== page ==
What makes a rattlesnake’s tail rattle? How does a stingray sting? What about the bizarre mouths on sea lampreys?

A University of Michigan alumnus recently spent some quality time exploring the collections at the University of Michigan Museum of Zoology, where he videotaped and described cool facts about a wide variety of specimens.  

The EEB/Museum Studies alumnus, who has a large social media following, prefers anonymity during this pilot project to gauge interest. He posted videos, mostly on TikTok, where they’ve received millions of views (and some longer videos on YouTube). He’s planning a return visit to UMMZ in the new year to continue the project in an increasingly public manner.

UMMZ Collection Manager of Fishes Randy Singer coordinated the visits and looks forward to continuing these public outreach efforts. He calls the artistic mind behind the project: “film maker/producer/Michigan alumni/awesome guy,” and adds, “some specimens have been generating quite the interest.”

Screenshot from Odd Animal Specimens on TikTok. Guaranteed you'll learn something new!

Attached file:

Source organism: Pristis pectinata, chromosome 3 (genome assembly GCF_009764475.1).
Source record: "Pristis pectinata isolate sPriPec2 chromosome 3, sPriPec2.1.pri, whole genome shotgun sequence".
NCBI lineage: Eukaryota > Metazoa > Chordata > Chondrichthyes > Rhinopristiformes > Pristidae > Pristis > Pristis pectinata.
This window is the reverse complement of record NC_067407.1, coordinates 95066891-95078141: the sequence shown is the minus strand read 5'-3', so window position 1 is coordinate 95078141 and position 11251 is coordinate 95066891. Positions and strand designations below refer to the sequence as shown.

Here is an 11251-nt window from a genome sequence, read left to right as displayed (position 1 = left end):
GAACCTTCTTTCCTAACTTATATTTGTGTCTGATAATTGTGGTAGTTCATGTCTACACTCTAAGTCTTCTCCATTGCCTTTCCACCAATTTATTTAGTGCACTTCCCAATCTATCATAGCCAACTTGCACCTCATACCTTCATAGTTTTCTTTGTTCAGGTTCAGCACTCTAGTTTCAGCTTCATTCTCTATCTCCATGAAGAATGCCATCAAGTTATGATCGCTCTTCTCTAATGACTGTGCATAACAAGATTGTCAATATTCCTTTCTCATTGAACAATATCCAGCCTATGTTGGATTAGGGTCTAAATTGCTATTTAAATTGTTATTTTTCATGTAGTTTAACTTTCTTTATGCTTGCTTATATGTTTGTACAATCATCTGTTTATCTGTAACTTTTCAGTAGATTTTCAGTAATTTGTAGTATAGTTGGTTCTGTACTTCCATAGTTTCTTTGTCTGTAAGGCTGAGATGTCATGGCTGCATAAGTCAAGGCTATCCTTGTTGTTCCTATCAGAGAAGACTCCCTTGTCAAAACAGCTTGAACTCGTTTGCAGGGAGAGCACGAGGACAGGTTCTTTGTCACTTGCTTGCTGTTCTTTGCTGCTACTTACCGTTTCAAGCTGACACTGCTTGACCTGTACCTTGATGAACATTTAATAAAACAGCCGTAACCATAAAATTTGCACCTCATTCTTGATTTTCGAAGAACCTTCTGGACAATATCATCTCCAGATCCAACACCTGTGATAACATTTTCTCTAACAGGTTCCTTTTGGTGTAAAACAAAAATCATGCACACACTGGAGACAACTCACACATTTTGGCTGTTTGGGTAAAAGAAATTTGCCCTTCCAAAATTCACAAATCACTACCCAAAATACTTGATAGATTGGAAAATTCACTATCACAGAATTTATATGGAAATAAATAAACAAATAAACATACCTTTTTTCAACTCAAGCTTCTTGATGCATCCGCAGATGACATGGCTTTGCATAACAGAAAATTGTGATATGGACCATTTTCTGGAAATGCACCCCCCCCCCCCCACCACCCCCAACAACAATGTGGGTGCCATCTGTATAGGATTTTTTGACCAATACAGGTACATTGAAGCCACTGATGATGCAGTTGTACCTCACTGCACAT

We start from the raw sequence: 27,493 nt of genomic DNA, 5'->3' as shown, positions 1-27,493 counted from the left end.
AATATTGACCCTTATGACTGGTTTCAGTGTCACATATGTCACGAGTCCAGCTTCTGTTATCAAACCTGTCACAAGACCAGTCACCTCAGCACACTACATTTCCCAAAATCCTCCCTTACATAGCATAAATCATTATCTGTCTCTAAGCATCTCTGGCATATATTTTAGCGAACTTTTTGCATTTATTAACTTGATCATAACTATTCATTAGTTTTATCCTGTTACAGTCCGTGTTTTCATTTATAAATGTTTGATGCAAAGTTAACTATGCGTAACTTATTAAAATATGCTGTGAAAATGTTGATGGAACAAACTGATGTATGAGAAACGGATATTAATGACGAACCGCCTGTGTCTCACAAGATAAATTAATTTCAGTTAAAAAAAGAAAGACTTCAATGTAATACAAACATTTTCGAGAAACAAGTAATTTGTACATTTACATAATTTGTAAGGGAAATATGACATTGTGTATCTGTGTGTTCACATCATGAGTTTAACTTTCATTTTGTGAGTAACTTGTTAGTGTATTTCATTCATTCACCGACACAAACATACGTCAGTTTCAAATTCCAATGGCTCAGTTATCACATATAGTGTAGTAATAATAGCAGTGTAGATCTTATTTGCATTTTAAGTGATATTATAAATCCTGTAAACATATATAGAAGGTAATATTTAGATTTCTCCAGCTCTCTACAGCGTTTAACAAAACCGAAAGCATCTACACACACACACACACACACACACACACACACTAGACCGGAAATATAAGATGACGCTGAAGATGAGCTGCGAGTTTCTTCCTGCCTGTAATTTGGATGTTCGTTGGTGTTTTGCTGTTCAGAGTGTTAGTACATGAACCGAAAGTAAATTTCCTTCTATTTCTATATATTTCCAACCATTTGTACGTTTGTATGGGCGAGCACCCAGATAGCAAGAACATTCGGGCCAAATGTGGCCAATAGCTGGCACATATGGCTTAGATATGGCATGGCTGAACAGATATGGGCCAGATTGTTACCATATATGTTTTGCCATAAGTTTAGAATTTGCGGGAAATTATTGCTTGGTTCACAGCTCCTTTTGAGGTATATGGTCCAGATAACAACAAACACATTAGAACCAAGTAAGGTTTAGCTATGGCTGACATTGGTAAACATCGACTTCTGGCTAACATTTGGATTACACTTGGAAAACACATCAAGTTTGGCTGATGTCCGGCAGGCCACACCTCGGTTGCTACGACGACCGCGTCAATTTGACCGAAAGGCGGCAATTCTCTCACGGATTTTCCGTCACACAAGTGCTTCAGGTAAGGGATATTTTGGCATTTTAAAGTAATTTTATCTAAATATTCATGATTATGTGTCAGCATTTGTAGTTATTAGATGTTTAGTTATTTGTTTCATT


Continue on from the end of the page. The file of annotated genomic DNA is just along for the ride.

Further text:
“I create these videos to encourage people to develop a deeper appreciation of animal diversity,” said the filmmaker. “I hope they can inspire people to be curious about the natural world, and driven to protect it.

“The natural history collection at RMC (the Research Museums Center) is, without question, the greatest hidden gem at the University of Michigan,” he continued. “These collections are an unbelievably enormous resource for students, researchers and educators. Their value to the university, and the world as a whole, is absolutely immeasurable, in large part due to the kind staff of collection managers that make the material so accessible.” 

How do chameleons spit out their tongues? Did you know armadillos give birth to four identical quadruplets every time? Which fanged creature gives birth to cannibalistic worm babies – new horror movie plot anyone? If you’re curious enough and not too afraid, you can see more at the links below.

Odd Animal Specimens on TikTok and YouTube